‘But think of the kindness to which it led.’ I’m holding on to Nicky’s words.
She’d been on her way home when the road was blocked by a police car. The policemen were not at their usual tasks; instead, they were trying to pick up a young hedgehog stranded in the road. Experienced in such matters, she wrapped the poor animal in a towel and brought it home for rehab.
Sadly, it wasn’t well. On the advice of the RSPCA we took it to the Royal Veterinary College. It cried all the way, piteously, like a kitten. The vet soon returned with the news that the little creature was too sick to save. We got home after midnight, upset.
‘But think of the kindness,’ Nicky said: ‘The police, all those drivers who stopped, David and Linda who care about hedgehogs, the woman on the helpline, the vet. We also did our best; it didn’t die abandoned. Even wild animals know.’
This may all sound trivial. But I’m not so sure.
The Talmud explains that the Second Temple was destroyed because of sinat chinam, gratuitous hatred. In response, Rabbi Abraham Isaac HaCohen Kook famously wrote:
If we were destroyed, and the world with us, due to causeless hatred, then we would rebuild ourselves, and the world with us, with causeless love — ahavatchinam.
‘Causeless love’ is made up of small interactions. It’s Wordsworth who wrote that the best portion of a good person’s life consists of
little, nameless, unremembered, acts
Of kindness and of love.
Nothing is too small for love, even a young hedgehog.
These days before the bleak fast of Tishah Be’Av are understood as a time when anger is on the loose in the world. This fits well with our current predicament: lockdown has eased but Covid is still around and there are worrying warnings about autumn and winter. Frustration and anxiety are in the air, like the virus itself.
Short temper, blaming and hitting out are understandable. Who has never done it? But, as the cornerstone of our synagogue building reminds us, the world, so easily destroyed by groundless hate, is rebuilt through love: olam hesed yibaneh.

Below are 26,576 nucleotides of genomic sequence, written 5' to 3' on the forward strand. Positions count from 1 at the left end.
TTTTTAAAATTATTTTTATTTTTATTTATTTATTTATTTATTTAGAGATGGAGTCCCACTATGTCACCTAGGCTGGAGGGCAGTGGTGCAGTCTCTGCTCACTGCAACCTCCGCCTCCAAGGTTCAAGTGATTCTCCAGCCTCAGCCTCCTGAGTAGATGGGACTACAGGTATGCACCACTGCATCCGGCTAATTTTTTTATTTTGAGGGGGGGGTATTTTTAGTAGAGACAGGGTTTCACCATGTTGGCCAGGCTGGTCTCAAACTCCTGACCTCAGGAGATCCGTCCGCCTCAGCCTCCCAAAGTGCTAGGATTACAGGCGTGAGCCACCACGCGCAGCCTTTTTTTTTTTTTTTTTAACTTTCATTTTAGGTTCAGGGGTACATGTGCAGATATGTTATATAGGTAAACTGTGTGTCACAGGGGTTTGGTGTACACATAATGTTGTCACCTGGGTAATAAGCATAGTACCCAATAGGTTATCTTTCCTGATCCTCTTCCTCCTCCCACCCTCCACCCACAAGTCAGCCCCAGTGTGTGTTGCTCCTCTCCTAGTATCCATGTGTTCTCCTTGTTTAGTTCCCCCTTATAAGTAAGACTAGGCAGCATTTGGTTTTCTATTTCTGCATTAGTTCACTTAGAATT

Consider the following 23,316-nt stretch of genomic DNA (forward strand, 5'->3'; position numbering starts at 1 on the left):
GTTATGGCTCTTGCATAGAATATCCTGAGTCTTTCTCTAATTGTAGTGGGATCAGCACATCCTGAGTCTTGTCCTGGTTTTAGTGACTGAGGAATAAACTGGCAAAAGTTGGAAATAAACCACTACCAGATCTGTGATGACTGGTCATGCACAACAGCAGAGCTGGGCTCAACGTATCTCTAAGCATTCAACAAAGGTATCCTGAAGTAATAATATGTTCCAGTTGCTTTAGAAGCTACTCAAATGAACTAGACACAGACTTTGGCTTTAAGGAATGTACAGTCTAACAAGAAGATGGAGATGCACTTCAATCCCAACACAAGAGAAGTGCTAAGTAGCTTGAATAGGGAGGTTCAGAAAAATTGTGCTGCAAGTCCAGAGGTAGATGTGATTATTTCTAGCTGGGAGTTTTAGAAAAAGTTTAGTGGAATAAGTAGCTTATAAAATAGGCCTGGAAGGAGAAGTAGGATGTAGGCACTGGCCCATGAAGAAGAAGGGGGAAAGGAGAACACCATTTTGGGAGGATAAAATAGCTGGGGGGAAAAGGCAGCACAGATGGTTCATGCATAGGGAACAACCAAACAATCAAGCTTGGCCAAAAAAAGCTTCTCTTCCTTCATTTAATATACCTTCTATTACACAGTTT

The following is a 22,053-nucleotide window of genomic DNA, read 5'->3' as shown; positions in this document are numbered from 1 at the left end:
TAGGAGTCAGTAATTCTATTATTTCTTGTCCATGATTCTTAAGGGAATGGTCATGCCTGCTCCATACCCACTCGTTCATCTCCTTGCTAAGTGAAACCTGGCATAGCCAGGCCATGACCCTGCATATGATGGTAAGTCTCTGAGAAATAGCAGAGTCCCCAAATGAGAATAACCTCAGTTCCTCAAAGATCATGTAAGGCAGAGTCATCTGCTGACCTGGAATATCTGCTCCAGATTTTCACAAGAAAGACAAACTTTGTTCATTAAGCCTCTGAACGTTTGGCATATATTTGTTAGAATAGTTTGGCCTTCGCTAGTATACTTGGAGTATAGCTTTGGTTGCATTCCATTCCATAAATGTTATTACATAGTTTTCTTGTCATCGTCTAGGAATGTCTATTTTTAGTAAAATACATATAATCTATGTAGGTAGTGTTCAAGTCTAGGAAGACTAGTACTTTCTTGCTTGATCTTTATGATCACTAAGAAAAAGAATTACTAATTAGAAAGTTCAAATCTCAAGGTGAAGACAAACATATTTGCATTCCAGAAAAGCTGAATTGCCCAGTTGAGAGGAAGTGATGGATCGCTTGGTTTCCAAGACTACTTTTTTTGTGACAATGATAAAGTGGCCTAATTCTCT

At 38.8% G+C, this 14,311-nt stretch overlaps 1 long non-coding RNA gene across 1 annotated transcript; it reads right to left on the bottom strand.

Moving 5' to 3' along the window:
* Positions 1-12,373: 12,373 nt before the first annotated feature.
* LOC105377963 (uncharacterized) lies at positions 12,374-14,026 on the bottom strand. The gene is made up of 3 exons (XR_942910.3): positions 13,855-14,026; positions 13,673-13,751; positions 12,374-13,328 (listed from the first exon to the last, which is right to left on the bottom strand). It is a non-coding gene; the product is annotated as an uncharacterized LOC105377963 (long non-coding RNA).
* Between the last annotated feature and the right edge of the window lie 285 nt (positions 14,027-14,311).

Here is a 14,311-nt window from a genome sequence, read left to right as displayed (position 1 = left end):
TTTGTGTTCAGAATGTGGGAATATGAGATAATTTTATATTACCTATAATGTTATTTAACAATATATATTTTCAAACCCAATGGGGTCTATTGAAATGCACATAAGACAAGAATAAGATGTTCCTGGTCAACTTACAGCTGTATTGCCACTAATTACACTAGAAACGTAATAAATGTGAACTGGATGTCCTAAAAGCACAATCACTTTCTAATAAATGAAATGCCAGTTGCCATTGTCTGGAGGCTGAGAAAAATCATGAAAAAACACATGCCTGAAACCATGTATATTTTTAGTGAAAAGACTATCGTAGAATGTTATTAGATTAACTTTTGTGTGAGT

Transforming vexation into kindness is also a prickly matter to handle. We need to listen, but not react, holding back our own irritations, even if warranted. We don’t simply want to mirror anger back with anger. We need to respond with understanding.
Bernard Kops described how he was walking with his father in the East End when a man up a ladder reviled them with antisemitic abuse. ‘What’s hurting you?’ his father had asked. Somehow, he got the tone just right. The man ended up coming home with them for tea.
Perhaps that’s what Rabbi Yochanan (third century) meant when he explained that the temple was destroyed because ‘the judges ruled by the strict letter of the law’ and not with the generosity of compassion. ‘You’ve asked for it; you deserve to be hit back’ may be true. But it won’t draw the angry puss out of the wound; it won’t transform our world.
The mystics speak of the need to outweigh gevurah, judgement and harshness, with hesed, lovingkindness. This applies to our own emotional state, to the world at large, and even in the heart of God. ‘Noteh klappei hesed – God inclines toward mercy,’ teaches the Talmud, inviting us to do the same.
I’ll hear the whimpering of that hedgehog for a very long time. It is the minute articulation of cries of great suffering across our world.